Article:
CHICAGO (WLS) -- Dozens of people gathered today at the location where Chicago police raided a West Side two-flat 50 years ago, shooting and killing Black Panther Party leaders Fred Hampton and Mark Clark.
"It's very, very important to commemorate their lives and let people know that's not just something that happened back then and it's the end of it," said Akua Njeri, Hampton's then-fiancee who was in a bedroom with him when the police raid happened on December 4, 1969. "People are still being murdered in the houses, wrong houses, that are so-called 'raided by police.'"
Njeri was eight and a half months pregnant when officers busted into the two-flat at 2337 W. Monroe Street, killing Hampton and Mark Clark, and injuring four others. She remembers the moment police busted into the bedroom as well.
"Chairman looked up from the bed. He moved really slow, he never moved out of the bed and laid his head down slow. I left that room with no blood on my clothing, which indicates he had not been shot while I was in the room," she said.
Njeri, known as Deborah Johnson at the time, said she got out of bed with her hands up, continually thinking the police would kill her if she stumbled or fell.
"I kept telling myself, don't stumble, don't fall, don't stumble, don't fall," she recalled. She said she never looked back at the bedroom, but she saw Clark dead on the floor. She said she thought about the Panther's 10-point plan to keep her calm.
Since then, some have called it the "Massacre on Monroe" street. In fact, Njeri used those very words Wednesday when she talked to dozens of people who gathered on Monroe Street. A new building has been built on the lot, but the location still holds significance to so many Black Panthers, even those who traveled from out-of-state to be there.
"I remember what Fred said, 'You have to keep the revolution alive, you have to keep struggling,'" recalled Joan McCarty, an original Black Panther member in Chicago. McCarty is now a professor at Spelman College, and she teaches the next generation about the movement and what happened the day of the raid. "That's one of my contributions."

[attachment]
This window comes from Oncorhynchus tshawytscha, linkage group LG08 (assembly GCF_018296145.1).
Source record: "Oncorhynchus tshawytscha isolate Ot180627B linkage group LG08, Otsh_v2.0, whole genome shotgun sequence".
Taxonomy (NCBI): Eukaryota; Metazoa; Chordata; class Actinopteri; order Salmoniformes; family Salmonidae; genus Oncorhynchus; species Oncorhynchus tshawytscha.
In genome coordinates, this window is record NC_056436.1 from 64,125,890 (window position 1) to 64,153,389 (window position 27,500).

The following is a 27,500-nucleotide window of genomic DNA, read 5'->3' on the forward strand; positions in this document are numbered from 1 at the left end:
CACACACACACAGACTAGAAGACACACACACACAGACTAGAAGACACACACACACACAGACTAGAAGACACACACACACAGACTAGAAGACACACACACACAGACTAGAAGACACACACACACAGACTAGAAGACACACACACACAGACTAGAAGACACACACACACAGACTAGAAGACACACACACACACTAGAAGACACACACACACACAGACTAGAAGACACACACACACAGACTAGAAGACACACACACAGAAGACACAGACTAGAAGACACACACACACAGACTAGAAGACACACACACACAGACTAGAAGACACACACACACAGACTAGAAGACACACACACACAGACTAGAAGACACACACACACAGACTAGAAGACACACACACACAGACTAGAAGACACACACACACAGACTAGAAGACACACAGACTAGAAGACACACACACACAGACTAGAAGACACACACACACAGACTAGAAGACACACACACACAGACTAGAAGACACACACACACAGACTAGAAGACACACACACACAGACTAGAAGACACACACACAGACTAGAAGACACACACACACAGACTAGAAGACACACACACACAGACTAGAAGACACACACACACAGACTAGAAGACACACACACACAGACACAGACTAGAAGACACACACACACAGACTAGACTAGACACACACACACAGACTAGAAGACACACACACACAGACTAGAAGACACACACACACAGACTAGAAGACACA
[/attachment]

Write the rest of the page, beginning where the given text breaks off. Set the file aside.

The deadly raid served as a turning point as well. It took years to uncover government motives, and their efforts to silence the Black Panther movement. Decades later, the federal government, Cook County, and City of Chicago paid a $1.8 million settlement to Clark and Hampton's families, along with the survivors.
The two families held a five-minute moment of silence Wednesday, but they will not be silenced as they continue to speak about the deadly raid and today's issues as well.
"The deaths, the assassinations continue," said Elner Clark, Mark Clark's sister. "The police assault on the black community is horrendous."
Along with family members, there were also Black Panthers who survived the police raid, including Blair Anderson. He credits Clark for saving his life.
"The reason I wasn't killed, because there were multiple bullets shot through my bed, was because Mark stood at that door and slowed them down long enough," Anderson said.
Another Black Panther member, Bradley Green, noted that Wednesday's gathering made him feel more determined and motivated.
"What Fred use to say is, 'The beat goes on,' and it goes on," he said.
In fact, Fred Hampton Jr. now leads the Black Panther Party Cubs. He is also a consultant for an upcoming movie about his dad's life.
"It's still a battle to make sure his legacy stays in tact," Hampton Jr. said. "But this is as close as we've come on a project on Chairman Fred."
The untitled movie is expected to come out in 2020. Njeri still sees it as a call to action, even 50 years later.
"The more you do, the more you want to do," she said. "The more that needs to be done, and the more you'll join in."
Black Panther Fred Hampton killed 50 years ago in Chicago police raid
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